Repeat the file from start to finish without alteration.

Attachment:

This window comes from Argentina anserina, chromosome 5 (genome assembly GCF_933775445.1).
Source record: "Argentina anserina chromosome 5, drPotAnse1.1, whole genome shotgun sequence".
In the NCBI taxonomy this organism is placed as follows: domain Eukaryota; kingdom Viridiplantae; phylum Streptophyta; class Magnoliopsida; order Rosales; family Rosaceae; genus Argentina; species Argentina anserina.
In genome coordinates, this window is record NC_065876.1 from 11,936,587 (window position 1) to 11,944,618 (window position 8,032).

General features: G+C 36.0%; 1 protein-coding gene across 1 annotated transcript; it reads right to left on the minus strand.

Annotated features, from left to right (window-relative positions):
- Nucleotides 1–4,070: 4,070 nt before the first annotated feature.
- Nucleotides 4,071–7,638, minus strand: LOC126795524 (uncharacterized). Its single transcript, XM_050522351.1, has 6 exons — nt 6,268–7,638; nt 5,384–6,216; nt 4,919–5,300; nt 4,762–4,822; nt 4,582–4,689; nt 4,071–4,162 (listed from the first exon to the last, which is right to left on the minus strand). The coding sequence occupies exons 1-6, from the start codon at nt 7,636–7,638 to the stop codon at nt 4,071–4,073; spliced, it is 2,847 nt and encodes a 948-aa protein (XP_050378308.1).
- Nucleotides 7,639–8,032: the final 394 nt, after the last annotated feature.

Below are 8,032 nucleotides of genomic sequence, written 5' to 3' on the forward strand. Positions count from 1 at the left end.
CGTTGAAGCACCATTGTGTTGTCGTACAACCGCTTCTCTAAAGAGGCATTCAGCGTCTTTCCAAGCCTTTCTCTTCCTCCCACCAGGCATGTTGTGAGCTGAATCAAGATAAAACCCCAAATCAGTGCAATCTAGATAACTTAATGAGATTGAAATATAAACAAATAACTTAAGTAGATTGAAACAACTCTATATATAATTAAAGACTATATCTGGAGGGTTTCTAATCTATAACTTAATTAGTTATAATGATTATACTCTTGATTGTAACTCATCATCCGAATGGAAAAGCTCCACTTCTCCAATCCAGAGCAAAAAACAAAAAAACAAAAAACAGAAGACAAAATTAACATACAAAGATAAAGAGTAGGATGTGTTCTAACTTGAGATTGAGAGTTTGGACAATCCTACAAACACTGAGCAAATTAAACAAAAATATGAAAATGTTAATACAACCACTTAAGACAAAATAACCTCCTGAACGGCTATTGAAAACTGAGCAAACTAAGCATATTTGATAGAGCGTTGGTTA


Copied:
This window comes from Argentina anserina, chromosome 5 (genome assembly GCF_933775445.1).
Source record: "Argentina anserina chromosome 5, drPotAnse1.1, whole genome shotgun sequence".
In the NCBI taxonomy this organism is placed as follows: domain Eukaryota; kingdom Viridiplantae; phylum Streptophyta; class Magnoliopsida; order Rosales; family Rosaceae; genus Argentina; species Argentina anserina.
In genome coordinates, this window is record NC_065876.1 from 11,936,587 (window position 1) to 11,944,618 (window position 8,032).

General features: G+C 36.0%; 1 protein-coding gene across 1 annotated transcript; it reads right to left on the minus strand.

Annotated features, from left to right (window-relative positions):
- Nucleotides 1–4,070: 4,070 nt before the first annotated feature.
- Nucleotides 4,071–7,638, minus strand: LOC126795524 (uncharacterized). Its single transcript, XM_050522351.1, has 6 exons — nt 6,268–7,638; nt 5,384–6,216; nt 4,919–5,300; nt 4,762–4,822; nt 4,582–4,689; nt 4,071–4,162 (listed from the first exon to the last, which is right to left on the minus strand). The coding sequence occupies exons 1-6, from the start codon at nt 7,636–7,638 to the stop codon at nt 4,071–4,073; spliced, it is 2,847 nt and encodes a 948-aa protein (XP_050378308.1).
- Nucleotides 7,639–8,032: the final 394 nt, after the last annotated feature.

Below are 8,032 nucleotides of genomic sequence, written 5' to 3' on the forward strand. Positions count from 1 at the left end.
CGTTGAAGCACCATTGTGTTGTCGTACAACCGCTTCTCTAAAGAGGCATTCAGCGTCTTTCCAAGCCTTTCTCTTCCTCCCACCAGGCATGTTGTGAGCTGAATCAAGATAAAACCCCAAATCAGTGCAATCTAGATAACTTAATGAGATTGAAATATAAACAAATAACTTAAGTAGATTGAAACAACTCTATATATAATTAAAGACTATATCTGGAGGGTTTCTAATCTATAACTTAATTAGTTATAATGATTATACTCTTGATTGTAACTCATCATCCGAATGGAAAAGCTCCACTTCTCCAATCCAGAGCAAAAAACAAAAAAACAAAAAACAGAAGACAAAATTAACATACAAAGATAAAGAGTAGGATGTGTTCTAACTTGAGATTGAGAGTTTGGACAATCCTACAAACACTGAGCAAATTAAACAAAAATATGAAAATGTTAATACAACCACTTAAGACAAAATAACCTCCTGAACGGCTATTGAAAACTGAGCAAACTAAGCATATTTGATAGAGCGTTGGTTA